What makes it good?
with Jennifer Greene & others
July 21 to 26, 2019
Opening: July 21 at 7:30 pm, Closing: July 26 at 5:00 pm
at Sunrise Waldorf School in Duncan on Vancouver Island, British Columbia, Canada
A one week course, open to all.
Our intention is to discover a definition of good water that is not based on negatives and the absence of pollutants but, rather, is based upon the nature of water itself. This can be observed through water behaviour and the conditions it needs in order to serve life.
Water needs to be known in order to be understood. We can only know water when it reveals its story through its behaviour, and its behaviour is extraordinary! Through knowing the conditions water needs to serve life on earth, we can bring health to the environment and all that lives within it.
Jennifer Green founded the Water Research Institute of Blue Hill in Maine, and has studied water for over 50 years, making it her life’s work. Please join us as Jennifer shares her fascinating work with fluid forms such as waves, vortices, turbulence and more.
For more information please contact Herb Walsh, email: walshherb(at)gmail.com
$600 tuition CAD$ + $75 CAD$ registration fee if registered by June 15
$600 CAD$ tuition + $150 CAD$ registration fee if registered after June 15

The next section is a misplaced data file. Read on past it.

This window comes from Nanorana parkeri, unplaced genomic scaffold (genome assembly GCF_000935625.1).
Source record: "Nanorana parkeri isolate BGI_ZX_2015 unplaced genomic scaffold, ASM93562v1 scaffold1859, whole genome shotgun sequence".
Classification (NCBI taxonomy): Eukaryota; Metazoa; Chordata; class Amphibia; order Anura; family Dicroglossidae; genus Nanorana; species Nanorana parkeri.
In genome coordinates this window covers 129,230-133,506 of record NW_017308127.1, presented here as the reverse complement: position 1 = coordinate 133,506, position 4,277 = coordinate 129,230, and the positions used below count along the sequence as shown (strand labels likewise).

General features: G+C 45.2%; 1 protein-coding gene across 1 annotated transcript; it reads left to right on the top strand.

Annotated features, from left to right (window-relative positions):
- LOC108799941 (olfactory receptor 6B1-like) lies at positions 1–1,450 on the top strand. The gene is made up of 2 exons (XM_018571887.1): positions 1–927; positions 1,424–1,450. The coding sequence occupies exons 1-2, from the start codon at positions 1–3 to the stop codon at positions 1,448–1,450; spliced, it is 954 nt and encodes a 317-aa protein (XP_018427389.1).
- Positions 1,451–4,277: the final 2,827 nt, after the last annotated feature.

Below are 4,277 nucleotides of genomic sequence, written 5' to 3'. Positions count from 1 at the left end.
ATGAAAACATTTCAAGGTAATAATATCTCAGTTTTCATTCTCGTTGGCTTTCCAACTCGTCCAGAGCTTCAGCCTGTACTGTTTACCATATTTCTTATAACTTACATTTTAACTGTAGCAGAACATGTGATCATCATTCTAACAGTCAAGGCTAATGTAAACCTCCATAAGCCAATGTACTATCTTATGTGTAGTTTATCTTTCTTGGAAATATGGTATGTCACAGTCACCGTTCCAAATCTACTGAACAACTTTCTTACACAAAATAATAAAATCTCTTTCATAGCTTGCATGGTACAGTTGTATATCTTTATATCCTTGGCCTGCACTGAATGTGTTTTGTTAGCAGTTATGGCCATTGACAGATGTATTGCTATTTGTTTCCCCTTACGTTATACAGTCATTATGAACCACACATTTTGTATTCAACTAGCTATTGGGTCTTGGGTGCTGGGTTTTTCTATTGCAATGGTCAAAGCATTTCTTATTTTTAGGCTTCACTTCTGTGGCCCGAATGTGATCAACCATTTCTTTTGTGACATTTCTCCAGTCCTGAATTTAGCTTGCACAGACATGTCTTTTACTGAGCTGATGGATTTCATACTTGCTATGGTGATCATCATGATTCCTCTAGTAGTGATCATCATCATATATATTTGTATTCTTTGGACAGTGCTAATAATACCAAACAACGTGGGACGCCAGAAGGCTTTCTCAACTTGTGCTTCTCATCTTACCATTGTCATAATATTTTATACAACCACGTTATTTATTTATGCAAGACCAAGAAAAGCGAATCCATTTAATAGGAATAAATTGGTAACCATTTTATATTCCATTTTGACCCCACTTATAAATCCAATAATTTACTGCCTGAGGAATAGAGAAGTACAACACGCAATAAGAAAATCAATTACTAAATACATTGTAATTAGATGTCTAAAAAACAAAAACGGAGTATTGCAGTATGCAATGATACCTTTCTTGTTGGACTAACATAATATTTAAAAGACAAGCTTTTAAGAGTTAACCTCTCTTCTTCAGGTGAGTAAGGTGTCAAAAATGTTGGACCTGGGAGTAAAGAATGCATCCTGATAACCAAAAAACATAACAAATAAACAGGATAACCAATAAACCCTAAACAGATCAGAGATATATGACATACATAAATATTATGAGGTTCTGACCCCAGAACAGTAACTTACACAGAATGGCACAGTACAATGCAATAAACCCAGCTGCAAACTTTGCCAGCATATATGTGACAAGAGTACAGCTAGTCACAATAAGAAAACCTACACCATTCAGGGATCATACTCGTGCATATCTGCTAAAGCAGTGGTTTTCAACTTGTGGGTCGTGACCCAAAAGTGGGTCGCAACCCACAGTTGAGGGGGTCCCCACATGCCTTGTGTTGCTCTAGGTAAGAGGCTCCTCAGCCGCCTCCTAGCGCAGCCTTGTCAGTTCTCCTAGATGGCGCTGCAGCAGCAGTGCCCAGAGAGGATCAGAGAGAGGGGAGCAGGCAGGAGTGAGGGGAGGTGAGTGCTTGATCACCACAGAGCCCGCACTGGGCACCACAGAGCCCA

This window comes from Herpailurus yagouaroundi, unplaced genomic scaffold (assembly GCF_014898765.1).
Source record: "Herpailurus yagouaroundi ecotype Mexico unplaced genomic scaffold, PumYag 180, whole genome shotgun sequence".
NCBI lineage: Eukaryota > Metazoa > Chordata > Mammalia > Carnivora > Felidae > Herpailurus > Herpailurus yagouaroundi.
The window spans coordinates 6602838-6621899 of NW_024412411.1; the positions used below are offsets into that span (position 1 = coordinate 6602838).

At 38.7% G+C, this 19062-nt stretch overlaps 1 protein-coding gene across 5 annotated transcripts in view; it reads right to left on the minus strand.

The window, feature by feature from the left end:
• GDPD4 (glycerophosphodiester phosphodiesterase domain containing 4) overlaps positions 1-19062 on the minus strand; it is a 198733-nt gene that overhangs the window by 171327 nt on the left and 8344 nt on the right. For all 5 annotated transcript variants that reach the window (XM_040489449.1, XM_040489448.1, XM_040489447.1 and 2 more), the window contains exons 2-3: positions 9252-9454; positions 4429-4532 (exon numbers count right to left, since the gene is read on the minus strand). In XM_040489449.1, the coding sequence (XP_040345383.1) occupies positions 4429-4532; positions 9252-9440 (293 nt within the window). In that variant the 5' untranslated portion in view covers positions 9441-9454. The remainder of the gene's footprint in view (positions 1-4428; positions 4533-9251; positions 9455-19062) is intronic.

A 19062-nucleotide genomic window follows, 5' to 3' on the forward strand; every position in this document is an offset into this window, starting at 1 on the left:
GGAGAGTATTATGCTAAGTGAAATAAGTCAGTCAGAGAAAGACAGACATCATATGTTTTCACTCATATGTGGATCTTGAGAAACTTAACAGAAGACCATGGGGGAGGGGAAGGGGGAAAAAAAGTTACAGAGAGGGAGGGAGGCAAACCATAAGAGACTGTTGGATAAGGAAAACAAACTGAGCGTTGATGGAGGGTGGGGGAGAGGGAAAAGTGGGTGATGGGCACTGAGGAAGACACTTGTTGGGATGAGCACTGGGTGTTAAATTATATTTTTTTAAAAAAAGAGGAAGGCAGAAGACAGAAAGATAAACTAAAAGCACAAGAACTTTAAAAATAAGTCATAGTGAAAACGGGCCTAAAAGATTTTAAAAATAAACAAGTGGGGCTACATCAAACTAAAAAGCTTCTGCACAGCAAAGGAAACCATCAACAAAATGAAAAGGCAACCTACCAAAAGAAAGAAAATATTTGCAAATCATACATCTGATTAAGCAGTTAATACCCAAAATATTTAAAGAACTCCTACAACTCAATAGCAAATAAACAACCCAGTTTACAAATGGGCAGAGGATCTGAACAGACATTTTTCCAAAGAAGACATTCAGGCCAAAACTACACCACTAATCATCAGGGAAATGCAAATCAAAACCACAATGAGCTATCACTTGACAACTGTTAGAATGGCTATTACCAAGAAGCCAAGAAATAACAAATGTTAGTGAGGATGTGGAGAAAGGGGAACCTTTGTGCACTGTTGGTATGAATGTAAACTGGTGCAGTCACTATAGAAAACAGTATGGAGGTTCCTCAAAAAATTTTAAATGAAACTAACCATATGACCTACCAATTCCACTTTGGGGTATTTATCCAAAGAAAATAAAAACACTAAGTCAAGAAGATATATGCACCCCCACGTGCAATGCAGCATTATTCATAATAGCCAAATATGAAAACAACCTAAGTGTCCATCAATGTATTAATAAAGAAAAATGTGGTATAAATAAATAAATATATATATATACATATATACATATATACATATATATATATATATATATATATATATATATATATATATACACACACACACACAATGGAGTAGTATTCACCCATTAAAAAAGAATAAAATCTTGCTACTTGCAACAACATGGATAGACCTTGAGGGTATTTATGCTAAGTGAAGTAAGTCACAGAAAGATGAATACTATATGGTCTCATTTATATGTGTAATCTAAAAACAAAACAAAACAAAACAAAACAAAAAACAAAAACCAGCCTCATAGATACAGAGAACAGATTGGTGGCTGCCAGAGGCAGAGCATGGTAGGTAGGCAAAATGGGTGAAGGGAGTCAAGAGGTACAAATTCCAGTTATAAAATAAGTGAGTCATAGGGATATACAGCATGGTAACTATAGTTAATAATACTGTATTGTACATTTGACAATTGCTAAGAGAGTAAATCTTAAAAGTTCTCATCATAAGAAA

No registrations accepted after July 7
Please make all payments via the link or instructions on the Payments page.
Meeting Jennifer Greene.
Jennifer, herself a Waldorf graduate, became a Waldorf Teacher at the High Mowing Waldorf High School in 1971 where she taught literature and Earth Sciences.
Jennifer met the work of Theodor Schwenk through his first book Sensitive Chaos published in 1965. In the forward Schwenk writes “This book is based on scientific observations of water and air but above all on the spiritual science of Rudolf Steiner.” The “Archetypal Movements of Water” became Jennifer’s central motivation for her life’s work.
Through her deep interest in Theodor Schwenk’s work she trained in the Drop Picture Method of diagnosing water quality by observing changes in micromovements that occur between “layers” of water.
Current practical applications of this work include wastewater treatment systems based on the ongoing research question: “What makes good water “good” after you have taken everything objectionable” out of it?
In the late 1980’s Jennifer founded the Water Research institute of Blue Hill. In the following years she has put on and participated in numerous water workshops in North America and Europe, including presentations at three World Water Forums.